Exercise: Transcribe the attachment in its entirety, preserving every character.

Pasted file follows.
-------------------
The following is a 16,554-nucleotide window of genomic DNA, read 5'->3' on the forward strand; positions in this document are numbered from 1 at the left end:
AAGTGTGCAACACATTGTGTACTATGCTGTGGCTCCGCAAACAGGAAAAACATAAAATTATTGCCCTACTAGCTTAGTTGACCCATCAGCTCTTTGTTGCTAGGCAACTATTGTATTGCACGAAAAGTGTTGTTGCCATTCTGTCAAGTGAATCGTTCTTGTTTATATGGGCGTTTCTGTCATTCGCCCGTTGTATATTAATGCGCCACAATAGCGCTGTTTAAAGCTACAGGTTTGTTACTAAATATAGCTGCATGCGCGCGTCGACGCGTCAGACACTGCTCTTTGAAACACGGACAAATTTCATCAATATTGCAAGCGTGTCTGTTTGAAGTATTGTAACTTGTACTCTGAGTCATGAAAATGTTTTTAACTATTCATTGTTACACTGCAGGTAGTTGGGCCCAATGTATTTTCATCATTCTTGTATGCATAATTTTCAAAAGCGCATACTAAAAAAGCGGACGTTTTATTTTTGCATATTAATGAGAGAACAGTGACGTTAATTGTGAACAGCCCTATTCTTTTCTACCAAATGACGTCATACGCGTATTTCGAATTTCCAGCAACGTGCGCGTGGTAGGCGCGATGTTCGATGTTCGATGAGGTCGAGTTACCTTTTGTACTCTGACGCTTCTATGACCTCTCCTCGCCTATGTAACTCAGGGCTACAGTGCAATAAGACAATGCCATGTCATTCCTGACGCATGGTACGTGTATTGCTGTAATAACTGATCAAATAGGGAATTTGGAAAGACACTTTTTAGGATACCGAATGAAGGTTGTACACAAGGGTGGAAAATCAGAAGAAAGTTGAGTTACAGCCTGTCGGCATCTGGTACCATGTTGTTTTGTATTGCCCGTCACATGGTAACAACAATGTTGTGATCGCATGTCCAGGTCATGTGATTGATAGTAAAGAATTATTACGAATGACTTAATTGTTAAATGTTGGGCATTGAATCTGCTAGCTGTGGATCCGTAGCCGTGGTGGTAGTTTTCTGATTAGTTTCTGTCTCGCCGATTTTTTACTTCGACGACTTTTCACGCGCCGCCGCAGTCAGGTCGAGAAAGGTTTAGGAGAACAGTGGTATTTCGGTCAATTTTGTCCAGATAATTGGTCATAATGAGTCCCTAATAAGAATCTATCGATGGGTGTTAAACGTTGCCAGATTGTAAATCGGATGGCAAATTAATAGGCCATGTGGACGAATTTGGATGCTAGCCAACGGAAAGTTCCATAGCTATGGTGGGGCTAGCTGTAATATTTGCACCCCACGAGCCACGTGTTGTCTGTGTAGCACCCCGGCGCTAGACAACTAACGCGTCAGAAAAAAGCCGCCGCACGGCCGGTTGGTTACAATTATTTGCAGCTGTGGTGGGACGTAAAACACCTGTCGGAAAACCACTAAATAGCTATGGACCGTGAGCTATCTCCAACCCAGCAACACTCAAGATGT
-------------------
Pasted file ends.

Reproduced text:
The following is a 16,554-nucleotide window of genomic DNA, read 5'->3' on the forward strand; positions in this document are numbered from 1 at the left end:
AAGTGTGCAACACATTGTGTACTATGCTGTGGCTCCGCAAACAGGAAAAACATAAAATTATTGCCCTACTAGCTTAGTTGACCCATCAGCTCTTTGTTGCTAGGCAACTATTGTATTGCACGAAAAGTGTTGTTGCCATTCTGTCAAGTGAATCGTTCTTGTTTATATGGGCGTTTCTGTCATTCGCCCGTTGTATATTAATGCGCCACAATAGCGCTGTTTAAAGCTACAGGTTTGTTACTAAATATAGCTGCATGCGCGCGTCGACGCGTCAGACACTGCTCTTTGAAACACGGACAAATTTCATCAATATTGCAAGCGTGTCTGTTTGAAGTATTGTAACTTGTACTCTGAGTCATGAAAATGTTTTTAACTATTCATTGTTACACTGCAGGTAGTTGGGCCCAATGTATTTTCATCATTCTTGTATGCATAATTTTCAAAAGCGCATACTAAAAAAGCGGACGTTTTATTTTTGCATATTAATGAGAGAACAGTGACGTTAATTGTGAACAGCCCTATTCTTTTCTACCAAATGACGTCATACGCGTATTTCGAATTTCCAGCAACGTGCGCGTGGTAGGCGCGATGTTCGATGTTCGATGAGGTCGAGTTACCTTTTGTACTCTGACGCTTCTATGACCTCTCCTCGCCTATGTAACTCAGGGCTACAGTGCAATAAGACAATGCCATGTCATTCCTGACGCATGGTACGTGTATTGCTGTAATAACTGATCAAATAGGGAATTTGGAAAGACACTTTTTAGGATACCGAATGAAGGTTGTACACAAGGGTGGAAAATCAGAAGAAAGTTGAGTTACAGCCTGTCGGCATCTGGTACCATGTTGTTTTGTATTGCCCGTCACATGGTAACAACAATGTTGTGATCGCATGTCCAGGTCATGTGATTGATAGTAAAGAATTATTACGAATGACTTAATTGTTAAATGTTGGGCATTGAATCTGCTAGCTGTGGATCCGTAGCCGTGGTGGTAGTTTTCTGATTAGTTTCTGTCTCGCCGATTTTTTACTTCGACGACTTTTCACGCGCCGCCGCAGTCAGGTCGAGAAAGGTTTAGGAGAACAGTGGTATTTCGGTCAATTTTGTCCAGATAATTGGTCATAATGAGTCCCTAATAAGAATCTATCGATGGGTGTTAAACGTTGCCAGATTGTAAATCGGATGGCAAATTAATAGGCCATGTGGACGAATTTGGATGCTAGCCAACGGAAAGTTCCATAGCTATGGTGGGGCTAGCTGTAATATTTGCACCCCACGAGCCACGTGTTGTCTGTGTAGCACCCCGGCGCTAGACAACTAACGCGTCAGAAAAAAGCCGCCGCACGGCCGGTTGGTTACAATTATTTGCAGCTGTGGTGGGACGTAAAACACCTGTCGGAAAACCACTAAATAGCTATGGACCGTGAGCTATCTCCAACCCAGCAACACTCAAGATGT